“Your question presumes we’re a Canadian and a U.S. league, but I always project that we’re one league and we play to our fans throughout North America, principally in major markets,” Bettman said. “We want to be in places that are vibrant and growing and tend to be interested in sports. Those pieces translate into national business partners, they translate into national media partners, and they translate to an economic engine that is local. It creates jobs. It creates revenues for the local economy and it creates a quality of life, giving people more entertainment and sporting options.”

Financial publications such as Forbes publish annual reports on the valuation of every professional sports franchise. Four Sunbelt franchises (Arizona, Florida, Carolina and Nashville) rank along the NHL’s bottom quarter in the most recent valuations (it should be noted that Ottawa and Winnipeg are also in the bottom quarter), but Bettman puts no stock in team valuations published by media outlets.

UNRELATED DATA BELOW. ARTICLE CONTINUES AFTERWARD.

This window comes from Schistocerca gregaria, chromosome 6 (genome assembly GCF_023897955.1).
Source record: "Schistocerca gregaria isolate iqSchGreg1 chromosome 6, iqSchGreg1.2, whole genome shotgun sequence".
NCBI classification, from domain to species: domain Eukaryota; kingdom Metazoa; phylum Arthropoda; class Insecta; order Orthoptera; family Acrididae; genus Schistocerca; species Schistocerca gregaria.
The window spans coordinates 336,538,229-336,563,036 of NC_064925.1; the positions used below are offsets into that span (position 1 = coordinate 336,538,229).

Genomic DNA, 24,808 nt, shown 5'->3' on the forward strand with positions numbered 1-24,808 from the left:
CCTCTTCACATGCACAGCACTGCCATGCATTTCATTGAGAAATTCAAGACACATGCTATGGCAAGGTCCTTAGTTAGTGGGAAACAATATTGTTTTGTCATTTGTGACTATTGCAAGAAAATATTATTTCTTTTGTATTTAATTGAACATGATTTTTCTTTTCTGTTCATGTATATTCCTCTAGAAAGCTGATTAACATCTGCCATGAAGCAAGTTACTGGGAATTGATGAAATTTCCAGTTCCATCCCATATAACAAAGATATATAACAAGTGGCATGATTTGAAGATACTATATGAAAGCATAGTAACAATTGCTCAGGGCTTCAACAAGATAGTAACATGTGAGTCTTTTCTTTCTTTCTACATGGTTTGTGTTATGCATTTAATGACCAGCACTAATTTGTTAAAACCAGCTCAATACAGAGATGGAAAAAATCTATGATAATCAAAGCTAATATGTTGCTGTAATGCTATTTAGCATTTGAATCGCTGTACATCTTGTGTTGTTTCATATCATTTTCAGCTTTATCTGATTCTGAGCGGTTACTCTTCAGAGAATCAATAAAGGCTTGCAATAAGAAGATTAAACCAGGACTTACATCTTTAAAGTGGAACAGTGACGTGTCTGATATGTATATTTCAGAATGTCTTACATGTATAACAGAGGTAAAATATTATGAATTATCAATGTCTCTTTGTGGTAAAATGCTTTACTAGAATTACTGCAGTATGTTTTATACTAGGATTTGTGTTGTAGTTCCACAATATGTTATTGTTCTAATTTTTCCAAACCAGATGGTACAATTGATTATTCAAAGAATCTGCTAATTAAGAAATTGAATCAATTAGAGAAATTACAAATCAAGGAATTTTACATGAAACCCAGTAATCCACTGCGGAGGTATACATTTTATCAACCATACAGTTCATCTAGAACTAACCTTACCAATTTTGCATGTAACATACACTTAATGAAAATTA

“Valuations have always undervalued NHL franchises, and the current level of valuations don’t recognize what the marketplace has been telling us,” he said. “They bear no relationship to the actual value and I place no credence in the published valuations, among other things, because they have no access to the data. They don’t appreciate or understand the strength of NHL hockey.”

Given the recent success of the Lightning, the Hurricanes, the Presidents’ Trophy winning Panthers and the Predators, Bettman insists that he is no longer concerned with the stability of some of the NHL’s historically troubled southern franchises.

“That’s ancient history,” he said. “All of our Sunbelt teams are doing well. I think that we have been enhanced dramatically as a game and as a league, by all of the places that we have our franchises, particularly the newer ones.